Should we use non-LTS Java? (10, 12, 13…)

We can and will adopt non-LTS releases. However anyone who does so should be prepared to update to newest major release as soon as it is released and deployed in our infrastructure.

Java lifecycle at Allegro

At Allegro we have three major work environments with a process that forces each artifact to be deployed on all of them in given order:

  • dev — development environment, which includes so called Phoenix environments - isolated development spaces for teams - this is the place to see how a newly created feature works with other microservices
  • test — test or pre-prod environment - only tested and released artifacts can be deployed here, we run additional high-level tests to ensure stability of critical paths
  • prod — what you see at :)

New major version

Major versions will be installed alongside other major versions. So there will be Java 11 existing alongside Java 8.

  • in a week after the new version release it will be installed on dev
  • a week later it will be installed on test
  • a week later it will be installed on prod

New patch version

Patch version will replace existing major version. So Java 11.0.2 will replace Java 11.0.1.

  • in a week after the new version release it will be installed on dev
  • week later it will be installed on test
  • week later it will be installed on prod

Deprecating non-LTS versions

Non-LTS versions will be deprecated and removed from the hosts a quarter after new major version of Java is released.

  • quarter after new major version is released non-LTS is removed from dev
  • week later it will be removed from test
  • week later it will be removed from prod

All Technical Owners of services which use deprecated versions will be notified:

  • as soon as new major version is rolled out
  • a month before deprecation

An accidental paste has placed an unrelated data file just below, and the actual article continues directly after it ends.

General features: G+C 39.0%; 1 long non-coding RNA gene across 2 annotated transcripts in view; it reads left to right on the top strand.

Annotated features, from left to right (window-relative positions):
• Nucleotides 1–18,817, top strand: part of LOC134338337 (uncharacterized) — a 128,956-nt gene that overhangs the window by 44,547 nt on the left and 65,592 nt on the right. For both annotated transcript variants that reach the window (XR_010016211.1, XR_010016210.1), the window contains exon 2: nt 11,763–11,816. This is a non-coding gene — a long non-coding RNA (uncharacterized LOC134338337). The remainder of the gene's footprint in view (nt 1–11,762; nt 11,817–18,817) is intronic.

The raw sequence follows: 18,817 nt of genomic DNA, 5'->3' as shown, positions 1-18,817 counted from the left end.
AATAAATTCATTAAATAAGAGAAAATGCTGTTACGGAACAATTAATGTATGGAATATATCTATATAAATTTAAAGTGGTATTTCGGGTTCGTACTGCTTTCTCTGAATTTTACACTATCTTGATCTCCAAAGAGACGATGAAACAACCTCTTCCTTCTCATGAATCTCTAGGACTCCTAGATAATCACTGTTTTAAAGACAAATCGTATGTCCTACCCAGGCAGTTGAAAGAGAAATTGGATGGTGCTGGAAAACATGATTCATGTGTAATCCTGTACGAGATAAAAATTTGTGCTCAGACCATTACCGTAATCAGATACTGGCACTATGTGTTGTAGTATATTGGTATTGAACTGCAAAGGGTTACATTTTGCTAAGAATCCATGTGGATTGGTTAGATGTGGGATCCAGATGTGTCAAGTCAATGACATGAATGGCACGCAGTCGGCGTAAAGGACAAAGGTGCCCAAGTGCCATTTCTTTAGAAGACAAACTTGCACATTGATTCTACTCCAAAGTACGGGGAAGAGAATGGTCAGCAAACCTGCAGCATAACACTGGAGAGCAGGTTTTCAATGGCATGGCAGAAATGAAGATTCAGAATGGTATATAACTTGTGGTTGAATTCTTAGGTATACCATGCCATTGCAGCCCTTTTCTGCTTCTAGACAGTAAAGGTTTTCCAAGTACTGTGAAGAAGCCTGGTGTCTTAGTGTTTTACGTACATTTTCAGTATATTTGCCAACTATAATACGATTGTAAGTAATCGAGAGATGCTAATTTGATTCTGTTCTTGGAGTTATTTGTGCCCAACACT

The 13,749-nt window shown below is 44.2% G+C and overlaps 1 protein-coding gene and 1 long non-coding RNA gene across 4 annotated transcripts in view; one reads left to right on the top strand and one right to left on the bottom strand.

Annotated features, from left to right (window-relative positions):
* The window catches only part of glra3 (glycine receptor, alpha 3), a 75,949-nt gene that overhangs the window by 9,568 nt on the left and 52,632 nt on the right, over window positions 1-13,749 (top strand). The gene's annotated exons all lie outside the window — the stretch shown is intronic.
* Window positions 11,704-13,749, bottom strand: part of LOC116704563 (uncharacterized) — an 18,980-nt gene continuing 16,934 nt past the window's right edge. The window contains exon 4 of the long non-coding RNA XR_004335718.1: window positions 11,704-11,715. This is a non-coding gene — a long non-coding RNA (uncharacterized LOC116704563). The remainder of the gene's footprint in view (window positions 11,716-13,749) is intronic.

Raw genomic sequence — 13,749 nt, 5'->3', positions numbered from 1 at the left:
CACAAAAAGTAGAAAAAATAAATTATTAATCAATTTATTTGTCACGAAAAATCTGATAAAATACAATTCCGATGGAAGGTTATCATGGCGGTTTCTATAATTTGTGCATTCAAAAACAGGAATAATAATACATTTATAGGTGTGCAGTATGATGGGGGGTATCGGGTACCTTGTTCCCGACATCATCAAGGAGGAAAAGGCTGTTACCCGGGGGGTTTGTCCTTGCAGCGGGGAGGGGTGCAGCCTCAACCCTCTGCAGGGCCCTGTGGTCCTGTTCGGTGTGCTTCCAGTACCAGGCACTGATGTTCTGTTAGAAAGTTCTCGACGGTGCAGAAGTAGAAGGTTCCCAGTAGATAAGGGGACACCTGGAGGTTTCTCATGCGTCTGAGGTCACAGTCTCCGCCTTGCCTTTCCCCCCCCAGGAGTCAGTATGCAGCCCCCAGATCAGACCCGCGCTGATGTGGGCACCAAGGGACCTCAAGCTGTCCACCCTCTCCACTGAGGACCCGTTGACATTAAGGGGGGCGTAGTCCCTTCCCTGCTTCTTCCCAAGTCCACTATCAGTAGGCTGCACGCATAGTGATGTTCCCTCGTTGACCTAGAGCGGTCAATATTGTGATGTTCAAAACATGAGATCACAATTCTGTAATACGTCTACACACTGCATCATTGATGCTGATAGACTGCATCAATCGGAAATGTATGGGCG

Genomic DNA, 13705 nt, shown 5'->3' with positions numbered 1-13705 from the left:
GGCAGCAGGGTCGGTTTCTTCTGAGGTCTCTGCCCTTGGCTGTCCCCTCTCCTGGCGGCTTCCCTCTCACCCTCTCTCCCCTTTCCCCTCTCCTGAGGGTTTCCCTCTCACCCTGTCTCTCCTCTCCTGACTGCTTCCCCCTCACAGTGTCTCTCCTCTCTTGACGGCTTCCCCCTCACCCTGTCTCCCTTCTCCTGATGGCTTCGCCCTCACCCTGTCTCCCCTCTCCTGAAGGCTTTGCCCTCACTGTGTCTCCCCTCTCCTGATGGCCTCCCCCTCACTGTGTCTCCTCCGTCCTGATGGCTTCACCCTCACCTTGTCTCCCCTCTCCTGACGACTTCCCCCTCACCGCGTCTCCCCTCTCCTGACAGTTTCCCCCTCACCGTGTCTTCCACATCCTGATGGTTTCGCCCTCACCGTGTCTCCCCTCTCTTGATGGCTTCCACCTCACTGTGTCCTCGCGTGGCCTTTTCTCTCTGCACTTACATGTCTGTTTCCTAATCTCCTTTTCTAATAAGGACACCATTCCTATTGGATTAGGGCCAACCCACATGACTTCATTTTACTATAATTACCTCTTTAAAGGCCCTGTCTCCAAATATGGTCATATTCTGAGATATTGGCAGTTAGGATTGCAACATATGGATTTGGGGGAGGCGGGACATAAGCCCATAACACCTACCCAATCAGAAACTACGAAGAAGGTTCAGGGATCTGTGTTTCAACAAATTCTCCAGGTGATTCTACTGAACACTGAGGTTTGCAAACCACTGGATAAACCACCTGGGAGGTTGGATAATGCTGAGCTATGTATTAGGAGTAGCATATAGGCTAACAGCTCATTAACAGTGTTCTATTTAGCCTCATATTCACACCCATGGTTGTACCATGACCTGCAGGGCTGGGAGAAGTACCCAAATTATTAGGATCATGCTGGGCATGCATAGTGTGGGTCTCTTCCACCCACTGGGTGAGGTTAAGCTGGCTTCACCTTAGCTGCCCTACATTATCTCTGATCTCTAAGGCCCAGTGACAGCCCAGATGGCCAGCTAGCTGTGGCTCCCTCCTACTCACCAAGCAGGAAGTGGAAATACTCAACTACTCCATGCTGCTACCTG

• our deployment gateway (Observatory) starts marking new versions of apps using deprecated Java as invalid a month before deprecation
  • week before deprecation high priority JIRA issues will be created

If no action is taken by Technical Owner, the service will simply stop working after first restart.

This of course creates a question — how to find time to update apps to newer Java versions every 6 months? I think by being transparent with the process and timeline, we provide all developers with all the information they need to make a decision: should I adopt non-LTS releases or stay on LTS? In short: If you don’t have time to maintain non-LTS version updates, stay on LTS.

Example: deprecating Java 12 in favor of 13

  • Java 13 is installed on all envs
  • notification is sent to Technical Owners of services using Java 12
  • month before planned deprecation another notification is sent to Technical Owners of services using Java 12
  • deployment gateway (Observatory) starts marking new versions as invalid
  • week before planned deprecation high priority JIRA issue is created
  • on day of planned deprecation Java 12 is removed from dev
  • week later Java 12 is removed from test
  • week later Java 12 is removed from prod

Why not simply use Docker and isolate?

As much as isolating dependencies is a great idea, it does not solve the problem of version fragmentation. We don’t want to end up with 10 different versions of Java in a few years. The processes described above should be in place even if everything is dockerized.

Automagical Java version updates

To ease the maintenance burden, in the future we would like to provide process and tools for automatic migration between LTS versions of Java. This might look similar to:

  • application is built on CI using newer JDK
  • command line options are checked for deprecations
  • if everything is ok — application will run using newer version of Java
  • if build fails — Technical Owner has to react and fix the problems

This could apply not only to Java, but also to things like different libraries versions as well.